Invasive SpeciesOriental bittersweet

Celastrus orbiculatus
FOUND by TeamDynamite
ID Confirmed
Quality checked by cloud9
Peer reviewed by Experian1
Field Notes
WE ARE HAPPY BECAUSE... We get to go outside on a wonderful sunny day. It's not to humid, its perfect. We don't need to stay inside and do normal, everyday paperwork. We get to go outside and explore the forest for our plant, one that we are confident to find; the Oriental Bittersweet! WE SEE, HEAR, AND SMELL... We see lots of bright green plants, bushes and trees, with the occasional reds and oranges because fall has just begun. We saw some flowers that gave the area some purples and blues, and heard some seagulls overhead. Also, we heard other groups talking amongst themselves, the sound of branches cracking underneath our and other groups' feet, and some other birds cawing. We smelled the wet Earth, (from the rainy day before) wet grass, and wet, rotting wood. WE ARE SURPRISED BY WHAT WE FOUND OR DIDN'T FIND BECAUSE... We were surprised to find how badly and how much the Oriental Bittersweet had taken over. We soon found out that it had reproduced and there were 2 or 3 of them in that one area. It had strangled and/or killed most of the other species that were in that area. It was one big mangled mess of vines, which made it extremely difficult to find where the plant first started. QUESTIONS AND PROBLEMS WE RAN INTO... The one problem we ran into was trying to find where our plant first started. We didn't know how we were going to get the quadrat into the space that we needed. That was somewhat difficult.
A sketch of our study site.
Supporting Evidence
Photo of my evidence.
Our plant has a long vine, choking and growing on other trees. The branches twist like the example on our species card.
Photo of my evidence.
The leaves have a glossy look to them, with exaggerated tips, like the example. Our measurements show the leaf to be approx. 13 cm. long, the maximum length possible.
Photo of my evidence.
The berries, unlike the American Bittersweet, which has dark red to black berries, are bright red with yellow-green skins covering them.
Species Observation: Species Looked For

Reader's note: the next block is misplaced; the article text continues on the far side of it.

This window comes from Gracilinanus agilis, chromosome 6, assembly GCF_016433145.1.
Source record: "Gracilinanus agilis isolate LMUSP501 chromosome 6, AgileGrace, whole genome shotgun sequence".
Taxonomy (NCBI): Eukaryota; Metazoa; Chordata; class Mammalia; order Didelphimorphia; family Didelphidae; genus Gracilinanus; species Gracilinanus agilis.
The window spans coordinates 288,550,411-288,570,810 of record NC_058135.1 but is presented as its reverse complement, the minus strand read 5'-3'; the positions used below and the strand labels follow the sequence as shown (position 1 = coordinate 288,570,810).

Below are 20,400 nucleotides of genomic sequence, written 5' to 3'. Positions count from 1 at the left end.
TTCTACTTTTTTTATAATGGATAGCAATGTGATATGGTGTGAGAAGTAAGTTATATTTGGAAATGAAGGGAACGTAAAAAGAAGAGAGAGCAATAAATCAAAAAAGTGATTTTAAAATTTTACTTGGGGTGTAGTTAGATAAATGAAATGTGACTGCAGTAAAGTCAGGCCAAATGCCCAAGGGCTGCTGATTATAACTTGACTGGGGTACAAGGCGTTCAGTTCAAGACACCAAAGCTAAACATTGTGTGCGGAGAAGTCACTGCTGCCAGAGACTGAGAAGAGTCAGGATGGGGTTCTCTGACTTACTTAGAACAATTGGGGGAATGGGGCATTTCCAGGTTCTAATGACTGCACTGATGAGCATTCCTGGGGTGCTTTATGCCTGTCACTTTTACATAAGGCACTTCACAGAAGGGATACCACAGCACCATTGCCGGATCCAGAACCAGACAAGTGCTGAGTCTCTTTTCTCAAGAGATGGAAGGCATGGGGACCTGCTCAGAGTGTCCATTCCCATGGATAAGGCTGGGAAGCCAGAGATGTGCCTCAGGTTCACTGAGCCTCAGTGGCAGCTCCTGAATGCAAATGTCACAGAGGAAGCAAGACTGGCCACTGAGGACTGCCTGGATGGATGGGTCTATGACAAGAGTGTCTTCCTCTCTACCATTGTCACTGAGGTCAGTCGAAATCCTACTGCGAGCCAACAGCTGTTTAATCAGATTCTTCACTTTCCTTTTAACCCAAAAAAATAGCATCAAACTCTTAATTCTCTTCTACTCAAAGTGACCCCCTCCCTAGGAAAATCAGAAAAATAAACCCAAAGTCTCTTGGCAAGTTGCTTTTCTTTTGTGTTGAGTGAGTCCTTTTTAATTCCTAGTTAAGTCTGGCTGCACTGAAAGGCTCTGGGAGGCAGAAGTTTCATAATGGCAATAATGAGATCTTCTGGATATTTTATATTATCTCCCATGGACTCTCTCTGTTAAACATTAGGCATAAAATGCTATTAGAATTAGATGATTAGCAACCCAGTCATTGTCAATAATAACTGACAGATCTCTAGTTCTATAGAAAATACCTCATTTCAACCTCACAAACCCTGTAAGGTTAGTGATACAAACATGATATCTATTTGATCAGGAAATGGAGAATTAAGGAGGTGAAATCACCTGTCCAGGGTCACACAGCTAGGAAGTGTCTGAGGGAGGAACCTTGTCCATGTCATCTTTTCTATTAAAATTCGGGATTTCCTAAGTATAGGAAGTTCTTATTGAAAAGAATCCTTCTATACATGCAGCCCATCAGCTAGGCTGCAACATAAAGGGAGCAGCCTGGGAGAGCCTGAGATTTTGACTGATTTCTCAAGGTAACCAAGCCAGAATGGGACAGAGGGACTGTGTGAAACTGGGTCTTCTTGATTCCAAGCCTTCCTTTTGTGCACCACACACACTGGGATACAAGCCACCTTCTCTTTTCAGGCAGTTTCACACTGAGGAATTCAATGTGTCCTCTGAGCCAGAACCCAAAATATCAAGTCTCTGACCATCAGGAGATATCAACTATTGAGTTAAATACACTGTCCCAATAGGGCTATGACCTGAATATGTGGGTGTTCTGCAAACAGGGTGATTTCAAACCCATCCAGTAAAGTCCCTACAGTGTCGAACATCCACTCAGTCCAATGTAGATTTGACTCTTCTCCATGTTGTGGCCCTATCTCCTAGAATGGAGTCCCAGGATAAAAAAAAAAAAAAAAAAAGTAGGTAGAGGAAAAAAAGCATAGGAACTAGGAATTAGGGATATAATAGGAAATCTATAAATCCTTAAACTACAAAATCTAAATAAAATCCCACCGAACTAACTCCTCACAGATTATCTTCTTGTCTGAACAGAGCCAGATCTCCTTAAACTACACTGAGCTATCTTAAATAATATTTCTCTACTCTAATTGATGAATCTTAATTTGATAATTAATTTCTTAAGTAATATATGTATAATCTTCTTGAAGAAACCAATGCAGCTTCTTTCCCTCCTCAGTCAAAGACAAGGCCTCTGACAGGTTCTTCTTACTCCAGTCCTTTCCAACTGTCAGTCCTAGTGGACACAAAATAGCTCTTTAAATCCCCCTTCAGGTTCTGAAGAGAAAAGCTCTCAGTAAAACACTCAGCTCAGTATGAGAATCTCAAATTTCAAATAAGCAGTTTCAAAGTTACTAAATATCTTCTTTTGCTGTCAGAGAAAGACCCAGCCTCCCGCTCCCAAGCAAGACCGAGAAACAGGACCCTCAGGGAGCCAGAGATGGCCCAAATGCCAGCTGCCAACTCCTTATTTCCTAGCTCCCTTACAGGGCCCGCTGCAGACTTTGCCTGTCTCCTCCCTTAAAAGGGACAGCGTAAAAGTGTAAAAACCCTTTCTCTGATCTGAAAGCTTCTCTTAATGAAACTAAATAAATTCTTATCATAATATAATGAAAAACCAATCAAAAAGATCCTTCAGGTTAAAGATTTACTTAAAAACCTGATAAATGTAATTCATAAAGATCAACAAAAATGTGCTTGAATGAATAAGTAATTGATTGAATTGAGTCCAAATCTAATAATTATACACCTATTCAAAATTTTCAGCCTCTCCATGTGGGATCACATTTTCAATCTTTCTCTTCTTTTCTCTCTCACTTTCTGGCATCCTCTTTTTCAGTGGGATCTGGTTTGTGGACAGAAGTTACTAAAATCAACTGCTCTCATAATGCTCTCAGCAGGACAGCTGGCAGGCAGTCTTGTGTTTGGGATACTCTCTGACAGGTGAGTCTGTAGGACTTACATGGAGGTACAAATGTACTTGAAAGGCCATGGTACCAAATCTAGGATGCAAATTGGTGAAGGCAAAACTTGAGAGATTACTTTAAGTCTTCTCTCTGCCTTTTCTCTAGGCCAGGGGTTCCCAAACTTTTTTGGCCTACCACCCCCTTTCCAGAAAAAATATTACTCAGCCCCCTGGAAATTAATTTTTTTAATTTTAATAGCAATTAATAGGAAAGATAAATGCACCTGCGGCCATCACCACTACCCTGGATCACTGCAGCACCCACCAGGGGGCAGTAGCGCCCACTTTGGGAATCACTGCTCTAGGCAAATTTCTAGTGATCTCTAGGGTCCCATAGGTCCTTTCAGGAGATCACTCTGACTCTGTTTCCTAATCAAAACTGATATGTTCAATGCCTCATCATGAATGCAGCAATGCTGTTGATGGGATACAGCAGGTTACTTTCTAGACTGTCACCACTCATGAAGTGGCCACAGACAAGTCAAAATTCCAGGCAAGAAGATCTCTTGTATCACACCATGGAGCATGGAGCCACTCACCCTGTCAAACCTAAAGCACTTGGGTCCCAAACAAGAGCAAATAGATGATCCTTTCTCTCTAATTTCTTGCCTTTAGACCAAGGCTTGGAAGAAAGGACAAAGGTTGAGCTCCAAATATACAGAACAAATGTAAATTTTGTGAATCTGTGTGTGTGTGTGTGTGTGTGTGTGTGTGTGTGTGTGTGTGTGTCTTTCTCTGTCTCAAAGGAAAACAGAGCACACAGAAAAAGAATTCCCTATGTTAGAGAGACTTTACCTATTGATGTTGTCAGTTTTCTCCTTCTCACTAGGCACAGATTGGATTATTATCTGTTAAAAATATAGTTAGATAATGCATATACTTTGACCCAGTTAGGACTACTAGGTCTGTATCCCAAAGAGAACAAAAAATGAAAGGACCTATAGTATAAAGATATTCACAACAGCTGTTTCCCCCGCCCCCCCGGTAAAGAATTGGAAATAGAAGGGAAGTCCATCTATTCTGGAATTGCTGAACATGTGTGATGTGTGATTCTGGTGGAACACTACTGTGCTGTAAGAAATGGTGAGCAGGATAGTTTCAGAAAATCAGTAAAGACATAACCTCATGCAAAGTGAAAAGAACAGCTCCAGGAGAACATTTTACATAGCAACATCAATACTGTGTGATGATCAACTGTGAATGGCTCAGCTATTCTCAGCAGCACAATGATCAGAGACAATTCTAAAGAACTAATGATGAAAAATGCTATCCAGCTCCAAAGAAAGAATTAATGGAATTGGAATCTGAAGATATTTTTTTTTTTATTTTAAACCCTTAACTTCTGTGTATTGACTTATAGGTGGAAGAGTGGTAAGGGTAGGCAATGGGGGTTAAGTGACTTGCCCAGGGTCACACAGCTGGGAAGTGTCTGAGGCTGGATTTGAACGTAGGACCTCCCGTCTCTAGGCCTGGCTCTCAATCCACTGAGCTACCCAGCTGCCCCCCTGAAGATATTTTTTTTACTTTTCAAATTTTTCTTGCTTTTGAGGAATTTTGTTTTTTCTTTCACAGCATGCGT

Did you find it?: 
I think I found it
Scientific name:
Celastrus orbiculatus
Common name:
Oriental bittersweet
Count of individuals: 
Between 1/2 and 3/4
Fruit (plants)
Sampling method: 
Quadrat (user-placement)
Photo of our sampling method.
Place Studied
We’re sorry, JavaScript is required to view the map. If JavaScript is you may wish to upgrade to a newer browser in order to view this map.
Map this species
N 43.915634 °
W -69.827181 °
Observation Site Information
A photo of our study site.
Upland - Field
Trip Information
Huse School
Trip date: 
Tue, 2011-09-27 10:02
Town or city: 
Type of investigation: 
Species and Habitat Survey
Lower Kennebec
Habitat Observations
Species diversity: 
5 different species
Evidence of vectors: 
Paved road
Dirt road
Walking trail
Recent disturbance
trash dump
Tree canopy cover: 
3/4 - Completely covered
Soil moisture: 


WOW! My class was looking at your field notes to help us get ready for our field mission and we really loved your descriptive notes and detailed drawing! The only helpful hint we might have for next time would be to focus the camera on object of interest, such as the berry photo. We wanted to see more of the berries. :) Other than that, awesome job!

I agree with jdrake's comments. Awesome sketch, and notes!

I actually think that you might have found American bittersweet, but I can't tell for sure. Actually, a close up of your fruit would help. Your great sketch is part of what makes me think it might be American bittersweet. The leaf looks longer and more slender than Oriental bittersweet. One identifying feature of American bittersweet is if the ratio of length to width is greater than or equal to 2.0.

Check out this resource:

Tell me what you think it is.